Ending the search for the real “The Grass Roots” band, they encountered another act called The 13th Floor, who submitted a demo tape to Dunhill. The 13th Floor are not to be confused with another rock outfit The 13th Floor Elevators, who came from Texas. The 13th Floor consisted of lead singer/guitarist/keyboardist Warren Entner, lead guitarist Creed Bratton, singer/bassist Rob Grill, and drummer Rick Coonce. They were accepted by the label and through the band’s own decision, decided to play under The Grass Roots moniker instead of their own name. Rob Grill was designated as the lead singer.
The newer Grass Roots lineup scored their big hit with “Let’s Live for Today,” which reached at #8; however, its album of the same name only reached #75 on the Billboard 200. A third album Feelings was released in 1968 under The Grass Roots name, but its sound deviated from the Sloan-Barri influence, establishing its own style. Unfortunately, it didn’t take off.
The partnership of Sloan and Barri severed, leaving Barri to take the band under his helm. When the band was on the brink of splitting up, they released another single “Midnight Confessions” in 1968. Surprisingly, it became a Top Ten hit, peaking at #5. The song’s entirely different style — Motown pop and R&B, as opposed to the folk-rock of earlier Grass Roots recordings — had become in favor with Barri and the band. The success of “Midnight Confessions” prompted The Grass Roots to continue their career.
Personnel changes and eventual split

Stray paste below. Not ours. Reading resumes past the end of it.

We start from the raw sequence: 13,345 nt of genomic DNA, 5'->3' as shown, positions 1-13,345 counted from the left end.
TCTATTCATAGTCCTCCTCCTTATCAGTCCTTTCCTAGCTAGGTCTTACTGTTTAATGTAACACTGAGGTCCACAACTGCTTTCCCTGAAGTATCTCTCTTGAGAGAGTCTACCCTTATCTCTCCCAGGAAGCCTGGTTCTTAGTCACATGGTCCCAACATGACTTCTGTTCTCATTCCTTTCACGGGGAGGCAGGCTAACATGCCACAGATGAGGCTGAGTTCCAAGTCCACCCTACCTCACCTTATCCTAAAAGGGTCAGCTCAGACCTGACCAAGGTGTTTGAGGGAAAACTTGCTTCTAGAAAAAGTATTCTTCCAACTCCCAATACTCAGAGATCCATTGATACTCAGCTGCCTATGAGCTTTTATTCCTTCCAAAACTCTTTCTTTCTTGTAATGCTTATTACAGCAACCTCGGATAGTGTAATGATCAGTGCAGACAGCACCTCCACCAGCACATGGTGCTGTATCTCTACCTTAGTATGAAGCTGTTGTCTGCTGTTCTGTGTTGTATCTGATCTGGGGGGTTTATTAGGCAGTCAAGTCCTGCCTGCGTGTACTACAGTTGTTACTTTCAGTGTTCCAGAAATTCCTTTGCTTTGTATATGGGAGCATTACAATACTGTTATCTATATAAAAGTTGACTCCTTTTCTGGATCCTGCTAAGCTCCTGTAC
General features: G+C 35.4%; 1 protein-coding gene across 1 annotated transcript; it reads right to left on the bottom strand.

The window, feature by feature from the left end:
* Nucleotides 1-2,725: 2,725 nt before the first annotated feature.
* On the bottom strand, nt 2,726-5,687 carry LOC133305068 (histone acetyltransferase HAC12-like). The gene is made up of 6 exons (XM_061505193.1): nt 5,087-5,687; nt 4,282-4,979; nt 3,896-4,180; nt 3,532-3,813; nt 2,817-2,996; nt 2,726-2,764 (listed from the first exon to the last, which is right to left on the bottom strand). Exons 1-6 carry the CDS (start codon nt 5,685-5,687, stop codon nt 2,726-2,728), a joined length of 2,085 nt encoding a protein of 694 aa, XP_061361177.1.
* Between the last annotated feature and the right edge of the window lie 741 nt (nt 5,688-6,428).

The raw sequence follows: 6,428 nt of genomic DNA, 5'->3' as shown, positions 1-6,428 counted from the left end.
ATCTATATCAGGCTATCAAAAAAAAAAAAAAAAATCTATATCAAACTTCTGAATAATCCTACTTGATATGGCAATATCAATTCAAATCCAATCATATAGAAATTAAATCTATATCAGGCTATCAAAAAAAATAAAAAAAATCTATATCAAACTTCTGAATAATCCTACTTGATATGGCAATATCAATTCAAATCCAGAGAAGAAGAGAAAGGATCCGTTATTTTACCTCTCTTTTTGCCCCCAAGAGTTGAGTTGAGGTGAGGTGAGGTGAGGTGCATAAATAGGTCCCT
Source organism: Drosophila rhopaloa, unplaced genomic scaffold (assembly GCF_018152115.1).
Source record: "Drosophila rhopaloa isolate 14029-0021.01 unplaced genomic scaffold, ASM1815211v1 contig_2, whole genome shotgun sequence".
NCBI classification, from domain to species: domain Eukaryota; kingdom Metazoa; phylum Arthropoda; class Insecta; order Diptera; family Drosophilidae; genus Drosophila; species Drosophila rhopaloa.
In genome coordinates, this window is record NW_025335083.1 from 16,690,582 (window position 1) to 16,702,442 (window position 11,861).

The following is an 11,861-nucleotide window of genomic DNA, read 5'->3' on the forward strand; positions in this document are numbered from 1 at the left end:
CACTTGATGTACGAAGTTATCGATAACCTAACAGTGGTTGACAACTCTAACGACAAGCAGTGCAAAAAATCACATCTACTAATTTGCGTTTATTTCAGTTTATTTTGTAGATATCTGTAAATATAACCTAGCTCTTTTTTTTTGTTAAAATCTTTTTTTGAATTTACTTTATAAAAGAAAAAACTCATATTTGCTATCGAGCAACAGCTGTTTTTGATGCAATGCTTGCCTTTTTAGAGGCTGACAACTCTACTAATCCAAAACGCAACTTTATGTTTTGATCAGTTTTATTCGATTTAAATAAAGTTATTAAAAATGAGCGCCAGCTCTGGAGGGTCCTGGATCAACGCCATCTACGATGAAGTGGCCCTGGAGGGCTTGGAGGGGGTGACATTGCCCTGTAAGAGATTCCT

In the spring of 1969, personnel shifts occurred. Bratton left the band and new members Denny Provisor (keyboards) and Terry Furlong (lead guitar) joined the fold. This made The Grass Roots a five-piece. During that year The Grass Roots scored three Top 40 hits with “The River Is Wide,” (at #31 on the Billboard Hot 100), “I’d Wait a Million Years” (at #15) and “Heaven Knows” (at #24). In 1970, the group continued to chart with hits such as “Baby Hold On” (at #35) and “Temptation Eyes” (at #15). “Sooner Or Later” became The Grass Roots’ third and final Top Ten single, reaching at #9.
The following year Coonce and Provisor left the band, and new guitarist Reed Kailing and keyboardist Virgil Webber joined. Also returning to the Grass Roots lineup was the Bedouins’ Joel Larson. This newer lineup scored a few more hits in 1971-1972 such as “Two Divided By Love” (at #16), “Glory Bound” (at #34), and “The Runaway” (at #39, their last Top 40 single). After that, their performance on the charts started to slip away, and The Grass Roots broke up in 1975.
The Grass Roots’ re-formation, and present career
During those intervening years Rob Grill joined forces with friend John McVie and the latter’s Fleetwood Mac mates Mick Fleetwood and Lindsay Buckingham in recording Grill’s solo effort Uprooted in 1979.
The revival of interest towards the 1960s bands helped fuel the oldies concert circuit. Grill was not one to miss this opportunity so he re-formed The Grass Roots in 1982. The new incarnation of The Grass Roots was sometimes billed as Rob Grill and the Grass Roots. Since the re-formation, the band was busy playing several dates every year, mostly on the oldies/revivalist package tours.
However, by early 2000’s Grill’s health had begun to deteriorate, with various health problems including a degenerative bone disease. In June 2011, Grill suffered a head injury as he suffered a stroke, and the following month he died from complications resulting from that injury. He was 67.
The current lineup of the Grass Roots consists of Dusty Harvey (lead guitar, backing vocals; member since 1984), Larry Nelson (keyboards, synthesizers, backing vocals; member since 1984), Joe Dougherty (drums, percussions; member since 1990) and Mark Dawson (lead vocals, bass; member since 2008). The newest incarnation is still engaged in a heavy touring schedule.